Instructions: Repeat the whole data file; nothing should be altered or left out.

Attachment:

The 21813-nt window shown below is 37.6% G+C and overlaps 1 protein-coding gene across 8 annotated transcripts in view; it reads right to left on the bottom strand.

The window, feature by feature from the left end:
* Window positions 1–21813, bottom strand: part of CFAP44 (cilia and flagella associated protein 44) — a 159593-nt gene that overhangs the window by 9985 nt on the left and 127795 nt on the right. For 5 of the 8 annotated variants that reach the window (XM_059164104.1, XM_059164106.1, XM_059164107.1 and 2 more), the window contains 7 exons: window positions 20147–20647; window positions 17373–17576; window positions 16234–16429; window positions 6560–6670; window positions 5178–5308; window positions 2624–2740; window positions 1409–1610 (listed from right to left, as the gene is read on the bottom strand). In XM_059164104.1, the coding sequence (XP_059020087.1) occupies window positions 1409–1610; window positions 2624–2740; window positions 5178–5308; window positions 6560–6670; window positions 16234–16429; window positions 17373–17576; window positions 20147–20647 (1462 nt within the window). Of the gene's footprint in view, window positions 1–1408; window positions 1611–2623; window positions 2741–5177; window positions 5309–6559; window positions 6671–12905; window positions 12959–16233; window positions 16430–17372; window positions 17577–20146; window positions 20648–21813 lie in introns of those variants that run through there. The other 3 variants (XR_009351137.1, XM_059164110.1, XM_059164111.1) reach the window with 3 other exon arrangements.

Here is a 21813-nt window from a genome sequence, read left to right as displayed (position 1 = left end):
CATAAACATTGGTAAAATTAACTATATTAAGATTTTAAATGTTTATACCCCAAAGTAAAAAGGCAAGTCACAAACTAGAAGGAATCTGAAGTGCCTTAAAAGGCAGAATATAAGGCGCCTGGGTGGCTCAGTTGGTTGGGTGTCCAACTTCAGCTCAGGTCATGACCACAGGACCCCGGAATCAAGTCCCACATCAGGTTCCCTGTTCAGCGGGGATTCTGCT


The 21813-nt window shown below is 37.6% G+C and overlaps 1 protein-coding gene across 8 annotated transcripts in view; it reads right to left on the bottom strand.

The window, feature by feature from the left end:
* Window positions 1–21813, bottom strand: part of CFAP44 (cilia and flagella associated protein 44) — a 159593-nt gene that overhangs the window by 9985 nt on the left and 127795 nt on the right. For 5 of the 8 annotated variants that reach the window (XM_059164104.1, XM_059164106.1, XM_059164107.1 and 2 more), the window contains 7 exons: window positions 20147–20647; window positions 17373–17576; window positions 16234–16429; window positions 6560–6670; window positions 5178–5308; window positions 2624–2740; window positions 1409–1610 (listed from right to left, as the gene is read on the bottom strand). In XM_059164104.1, the coding sequence (XP_059020087.1) occupies window positions 1409–1610; window positions 2624–2740; window positions 5178–5308; window positions 6560–6670; window positions 16234–16429; window positions 17373–17576; window positions 20147–20647 (1462 nt within the window). Of the gene's footprint in view, window positions 1–1408; window positions 1611–2623; window positions 2741–5177; window positions 5309–6559; window positions 6671–12905; window positions 12959–16233; window positions 16430–17372; window positions 17577–20146; window positions 20648–21813 lie in introns of those variants that run through there. The other 3 variants (XR_009351137.1, XM_059164110.1, XM_059164111.1) reach the window with 3 other exon arrangements.

Here is a 21813-nt window from a genome sequence, read left to right as displayed (position 1 = left end):
CATAAACATTGGTAAAATTAACTATATTAAGATTTTAAATGTTTATACCCCAAAGTAAAAAGGCAAGTCACAAACTAGAAGGAATCTGAAGTGCCTTAAAAGGCAGAATATAAGGCGCCTGGGTGGCTCAGTTGGTTGGGTGTCCAACTTCAGCTCAGGTCATGACCACAGGACCCCGGAATCAAGTCCCACATCAGGTTCCCTGTTCAGCGGGGATTCTGCT